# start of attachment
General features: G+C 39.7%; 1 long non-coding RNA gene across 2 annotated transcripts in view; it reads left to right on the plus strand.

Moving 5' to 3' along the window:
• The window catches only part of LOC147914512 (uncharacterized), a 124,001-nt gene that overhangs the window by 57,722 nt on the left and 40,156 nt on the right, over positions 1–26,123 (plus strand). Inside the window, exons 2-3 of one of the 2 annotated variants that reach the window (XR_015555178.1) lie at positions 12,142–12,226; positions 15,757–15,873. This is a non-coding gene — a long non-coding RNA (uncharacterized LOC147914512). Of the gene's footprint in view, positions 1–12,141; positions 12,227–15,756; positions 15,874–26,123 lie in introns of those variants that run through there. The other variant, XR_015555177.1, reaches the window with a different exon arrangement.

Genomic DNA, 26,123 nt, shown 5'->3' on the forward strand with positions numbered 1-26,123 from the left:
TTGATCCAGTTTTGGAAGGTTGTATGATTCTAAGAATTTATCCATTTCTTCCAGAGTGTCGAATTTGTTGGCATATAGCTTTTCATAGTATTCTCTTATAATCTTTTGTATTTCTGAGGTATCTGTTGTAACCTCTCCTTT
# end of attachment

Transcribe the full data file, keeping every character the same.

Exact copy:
General features: G+C 39.7%; 1 long non-coding RNA gene across 2 annotated transcripts in view; it reads left to right on the plus strand.

Moving 5' to 3' along the window:
• The window catches only part of LOC147914512 (uncharacterized), a 124,001-nt gene that overhangs the window by 57,722 nt on the left and 40,156 nt on the right, over positions 1–26,123 (plus strand). Inside the window, exons 2-3 of one of the 2 annotated variants that reach the window (XR_015555178.1) lie at positions 12,142–12,226; positions 15,757–15,873. This is a non-coding gene — a long non-coding RNA (uncharacterized LOC147914512). Of the gene's footprint in view, positions 1–12,141; positions 12,227–15,756; positions 15,874–26,123 lie in introns of those variants that run through there. The other variant, XR_015555177.1, reaches the window with a different exon arrangement.

Genomic DNA, 26,123 nt, shown 5'->3' on the forward strand with positions numbered 1-26,123 from the left:
TTGATCCAGTTTTGGAAGGTTGTATGATTCTAAGAATTTATCCATTTCTTCCAGAGTGTCGAATTTGTTGGCATATAGCTTTTCATAGTATTCTCTTATAATCTTTTGTATTTCTGAGGTATCTGTTGTAACCTCTCCTTT